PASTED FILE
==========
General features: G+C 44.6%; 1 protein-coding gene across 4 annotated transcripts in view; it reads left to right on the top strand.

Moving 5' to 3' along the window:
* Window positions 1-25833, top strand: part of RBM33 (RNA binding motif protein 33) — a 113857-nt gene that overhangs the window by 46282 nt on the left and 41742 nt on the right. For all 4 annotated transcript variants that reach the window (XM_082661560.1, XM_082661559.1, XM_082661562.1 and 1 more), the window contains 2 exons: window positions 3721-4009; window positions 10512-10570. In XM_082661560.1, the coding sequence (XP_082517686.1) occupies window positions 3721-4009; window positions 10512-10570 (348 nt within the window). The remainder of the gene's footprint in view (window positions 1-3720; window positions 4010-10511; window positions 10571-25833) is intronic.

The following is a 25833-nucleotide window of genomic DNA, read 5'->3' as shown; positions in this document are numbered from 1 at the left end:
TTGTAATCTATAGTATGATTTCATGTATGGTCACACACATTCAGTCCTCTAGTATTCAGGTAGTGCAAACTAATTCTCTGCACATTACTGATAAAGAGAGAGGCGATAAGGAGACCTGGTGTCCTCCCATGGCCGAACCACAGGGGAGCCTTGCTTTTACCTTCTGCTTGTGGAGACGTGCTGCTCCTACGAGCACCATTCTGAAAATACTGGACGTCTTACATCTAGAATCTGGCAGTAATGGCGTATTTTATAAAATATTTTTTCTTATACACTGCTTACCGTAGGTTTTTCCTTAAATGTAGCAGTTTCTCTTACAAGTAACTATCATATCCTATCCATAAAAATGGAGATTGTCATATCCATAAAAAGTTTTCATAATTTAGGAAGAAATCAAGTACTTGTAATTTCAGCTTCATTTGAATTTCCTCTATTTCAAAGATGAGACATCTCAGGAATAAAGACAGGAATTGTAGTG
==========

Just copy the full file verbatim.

General features: G+C 44.6%; 1 protein-coding gene across 4 annotated transcripts in view; it reads left to right on the top strand.

Moving 5' to 3' along the window:
* Window positions 1-25833, top strand: part of RBM33 (RNA binding motif protein 33) — a 113857-nt gene that overhangs the window by 46282 nt on the left and 41742 nt on the right. For all 4 annotated transcript variants that reach the window (XM_082661560.1, XM_082661559.1, XM_082661562.1 and 1 more), the window contains 2 exons: window positions 3721-4009; window positions 10512-10570. In XM_082661560.1, the coding sequence (XP_082517686.1) occupies window positions 3721-4009; window positions 10512-10570 (348 nt within the window). The remainder of the gene's footprint in view (window positions 1-3720; window positions 4010-10511; window positions 10571-25833) is intronic.

The following is a 25833-nucleotide window of genomic DNA, read 5'->3' as shown; positions in this document are numbered from 1 at the left end:
TTGTAATCTATAGTATGATTTCATGTATGGTCACACACATTCAGTCCTCTAGTATTCAGGTAGTGCAAACTAATTCTCTGCACATTACTGATAAAGAGAGAGGCGATAAGGAGACCTGGTGTCCTCCCATGGCCGAACCACAGGGGAGCCTTGCTTTTACCTTCTGCTTGTGGAGACGTGCTGCTCCTACGAGCACCATTCTGAAAATACTGGACGTCTTACATCTAGAATCTGGCAGTAATGGCGTATTTTATAAAATATTTTTTCTTATACACTGCTTACCGTAGGTTTTTCCTTAAATGTAGCAGTTTCTCTTACAAGTAACTATCATATCCTATCCATAAAAATGGAGATTGTCATATCCATAAAAAGTTTTCATAATTTAGGAAGAAATCAAGTACTTGTAATTTCAGCTTCATTTGAATTTCCTCTATTTCAAAGATGAGACATCTCAGGAATAAAGACAGGAATTGTAGTG